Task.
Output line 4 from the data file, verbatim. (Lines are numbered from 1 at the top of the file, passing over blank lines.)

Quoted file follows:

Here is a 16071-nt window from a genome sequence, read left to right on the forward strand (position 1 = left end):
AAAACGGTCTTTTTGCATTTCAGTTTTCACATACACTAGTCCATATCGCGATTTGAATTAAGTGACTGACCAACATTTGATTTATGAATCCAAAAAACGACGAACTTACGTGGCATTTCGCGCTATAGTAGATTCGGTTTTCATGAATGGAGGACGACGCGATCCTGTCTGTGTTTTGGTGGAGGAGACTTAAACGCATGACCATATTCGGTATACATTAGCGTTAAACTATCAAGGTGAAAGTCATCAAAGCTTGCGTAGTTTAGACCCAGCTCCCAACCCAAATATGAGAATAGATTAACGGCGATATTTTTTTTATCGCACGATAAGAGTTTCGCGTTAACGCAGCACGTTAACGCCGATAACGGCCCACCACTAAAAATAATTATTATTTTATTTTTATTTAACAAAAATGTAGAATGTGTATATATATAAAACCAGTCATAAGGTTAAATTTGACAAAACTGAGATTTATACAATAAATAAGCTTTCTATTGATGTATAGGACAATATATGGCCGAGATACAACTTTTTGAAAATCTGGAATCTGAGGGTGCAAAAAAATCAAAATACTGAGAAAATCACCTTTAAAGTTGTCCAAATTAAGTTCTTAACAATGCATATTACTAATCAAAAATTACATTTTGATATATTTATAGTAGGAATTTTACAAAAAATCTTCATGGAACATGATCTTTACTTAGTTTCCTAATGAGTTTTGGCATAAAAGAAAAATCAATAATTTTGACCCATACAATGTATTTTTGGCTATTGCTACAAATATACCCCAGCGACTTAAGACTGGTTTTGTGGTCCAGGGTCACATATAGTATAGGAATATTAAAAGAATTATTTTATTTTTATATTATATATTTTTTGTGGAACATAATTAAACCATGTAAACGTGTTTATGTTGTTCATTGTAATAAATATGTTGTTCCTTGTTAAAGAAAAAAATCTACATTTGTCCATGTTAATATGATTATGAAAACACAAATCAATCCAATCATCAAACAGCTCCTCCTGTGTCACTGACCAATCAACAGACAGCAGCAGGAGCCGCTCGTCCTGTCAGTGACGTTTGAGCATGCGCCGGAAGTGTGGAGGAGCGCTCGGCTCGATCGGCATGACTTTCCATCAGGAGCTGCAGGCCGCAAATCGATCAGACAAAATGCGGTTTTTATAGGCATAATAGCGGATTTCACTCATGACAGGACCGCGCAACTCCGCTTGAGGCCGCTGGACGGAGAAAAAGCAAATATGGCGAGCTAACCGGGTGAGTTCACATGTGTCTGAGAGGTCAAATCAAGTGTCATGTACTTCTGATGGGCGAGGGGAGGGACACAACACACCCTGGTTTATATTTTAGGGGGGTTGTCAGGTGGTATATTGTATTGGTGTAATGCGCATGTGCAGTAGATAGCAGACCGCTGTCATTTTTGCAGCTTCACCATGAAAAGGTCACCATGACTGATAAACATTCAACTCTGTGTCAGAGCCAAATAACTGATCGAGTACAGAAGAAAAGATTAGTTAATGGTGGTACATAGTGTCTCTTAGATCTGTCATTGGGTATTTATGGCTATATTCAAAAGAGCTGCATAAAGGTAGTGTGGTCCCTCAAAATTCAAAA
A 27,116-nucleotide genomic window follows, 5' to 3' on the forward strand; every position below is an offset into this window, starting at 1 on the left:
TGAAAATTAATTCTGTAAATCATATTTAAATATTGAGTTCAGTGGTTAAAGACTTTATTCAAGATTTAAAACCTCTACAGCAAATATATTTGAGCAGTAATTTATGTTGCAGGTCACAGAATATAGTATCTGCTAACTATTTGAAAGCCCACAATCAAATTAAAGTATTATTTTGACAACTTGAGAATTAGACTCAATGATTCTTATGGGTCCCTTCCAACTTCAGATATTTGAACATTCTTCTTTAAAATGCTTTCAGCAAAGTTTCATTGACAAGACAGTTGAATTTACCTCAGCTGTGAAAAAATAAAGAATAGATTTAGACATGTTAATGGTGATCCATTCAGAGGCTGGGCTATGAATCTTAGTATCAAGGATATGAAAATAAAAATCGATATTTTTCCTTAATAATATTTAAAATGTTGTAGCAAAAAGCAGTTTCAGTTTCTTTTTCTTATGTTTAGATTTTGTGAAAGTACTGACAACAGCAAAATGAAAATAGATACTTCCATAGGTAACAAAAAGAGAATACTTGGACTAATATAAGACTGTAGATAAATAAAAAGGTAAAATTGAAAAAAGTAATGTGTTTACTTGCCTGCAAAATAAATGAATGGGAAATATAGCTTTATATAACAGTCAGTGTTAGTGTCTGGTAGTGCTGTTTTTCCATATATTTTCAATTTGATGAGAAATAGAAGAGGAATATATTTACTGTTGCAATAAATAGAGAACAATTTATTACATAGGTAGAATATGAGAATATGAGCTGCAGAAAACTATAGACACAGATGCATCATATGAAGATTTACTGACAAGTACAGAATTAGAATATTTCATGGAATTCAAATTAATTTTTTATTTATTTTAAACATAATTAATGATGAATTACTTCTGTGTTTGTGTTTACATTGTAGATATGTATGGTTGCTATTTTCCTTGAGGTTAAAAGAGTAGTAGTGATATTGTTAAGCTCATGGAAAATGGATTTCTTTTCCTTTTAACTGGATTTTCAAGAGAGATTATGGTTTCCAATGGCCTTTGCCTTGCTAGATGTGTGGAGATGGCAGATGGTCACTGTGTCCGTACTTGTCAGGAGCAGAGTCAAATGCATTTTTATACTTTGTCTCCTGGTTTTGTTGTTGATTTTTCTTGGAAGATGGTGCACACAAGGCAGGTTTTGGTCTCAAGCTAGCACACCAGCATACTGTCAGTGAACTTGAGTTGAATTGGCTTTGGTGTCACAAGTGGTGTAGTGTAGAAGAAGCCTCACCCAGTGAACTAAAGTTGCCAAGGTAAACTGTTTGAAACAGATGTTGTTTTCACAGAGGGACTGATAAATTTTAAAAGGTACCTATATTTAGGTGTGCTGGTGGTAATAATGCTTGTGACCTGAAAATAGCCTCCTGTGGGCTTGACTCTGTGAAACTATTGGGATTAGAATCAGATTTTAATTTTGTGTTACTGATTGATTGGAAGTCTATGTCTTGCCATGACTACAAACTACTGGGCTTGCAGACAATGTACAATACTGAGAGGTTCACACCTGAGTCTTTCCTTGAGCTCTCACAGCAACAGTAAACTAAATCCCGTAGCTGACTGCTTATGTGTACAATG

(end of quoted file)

TGAAAATTAATTCTGTAAATCATATTTAAATATTGAGTTCAGTGGTTAAAGACTTTATTCAAGATTTAAAACCTCTACAGCAAATATATTTGAGCAGTAATTTATGTTGCAGGTCACAGAATATAGTATCTGCTAACTATTTGAAAGCCCACAATCAAATTAAAGTATTATTTTGACAACTTGAGAATTAGACTCAATGATTCTTATGGGTCCCTTCCAACTTCAGATATTTGAACATTCTTCTTTAAAATGCTTTCAGCAAAGTTTCATTGACAAGACAGTTGAATTTACCTCAGCTGTGAAAAAATAAAGAATAGATTTAGACATGTTAATGGTGATCCATTCAGAGGCTGGGCTATGAATCTTAGTATCAAGGATATGAAAATAAAAATCGATATTTTTCCTTAATAATATTTAAAATGTTGTAGCAAAAAGCAGTTTCAGTTTCTTTTTCTTATGTTTAGATTTTGTGAAAGTACTGACAACAGCAAAATGAAAATAGATACTTCCATAGGTAACAAAAAGAGAATACTTGGACTAATATAAGACTGTAGATAAATAAAAAGGTAAAATTGAAAAAAGTAATGTGTTTACTTGCCTGCAAAATAAATGAATGGGAAATATAGCTTTATATAACAGTCAGTGTTAGTGTCTGGTAGTGCTGTTTTTCCATATATTTTCAATTTGATGAGAAATAGAAGAGGAATATATTTACTGTTGCAATAAATAGAGAACAATTTATTACATAGGTAGAATATGAGAATATGAGCTGCAGAAAACTATAGACACAGATGCATCATATGAAGATTTACTGACAAGTACAGAATTAGAATATTTCATGGAATTCAAATTAATTTTTTATTTATTTTAAACATAATTAATGATGAATTACTTCTGTGTTTGTGTTTACATTGTAGATATGTATGGTTGCTATTTTCCTTGAGGTTAAAAGAGTAGTAGTGATATTGTTAAGCTCATGGAAAATGGATTTCTTTTCCTTTTAACTGGATTTTCAAGAGAGATTATGGTTTCCAATGGCCTTTGCCTTGCTAGATGTGTGGAGATGGCAGATGGTCACTGTGTCCGTACTTGTCAGGAGCAGAGTCAAATGCATTTTTATACTTTGTCTCCTGGTTTTGTTGTTGATTTTTCTTGGAAGATGGTGCACACAAGGCAGGTTTTGGTCTCAAGCTAGCACACCAGCATACTGTCAGTGAACTTGAGTTGAATTGGCTTTGGTGTCACAAGTGGTGTAGTGTAGAAGAAGCCTCACCCAGTGAACTAAAGTTGCCAAGGTAAACTGTTTGAAACAGATGTTGTTTTCACAGAGGGACTGATAAATTTTAAAAGGTACCTATATTTAGGTGTGCTGGTGGTAATAATGCTTGTGACCTGAAAATAGCCTCCTGTGGGCTTGACTCTGTGAAACTATTGGGATTAGAATCAGATTTTAATTTTGTGTTACTGATTGATTGGAAGTCTATGTCTTGCCATGACTACAAACTACTGGGCTTGCAGACAATGTACAATACTGAGAGGTTCACACCTGAGTCTTTCCTTGAGCTCTCACAGCAACAGTAAACTAAATCCCGTAGCTGACTGCTTATGTGTACAATG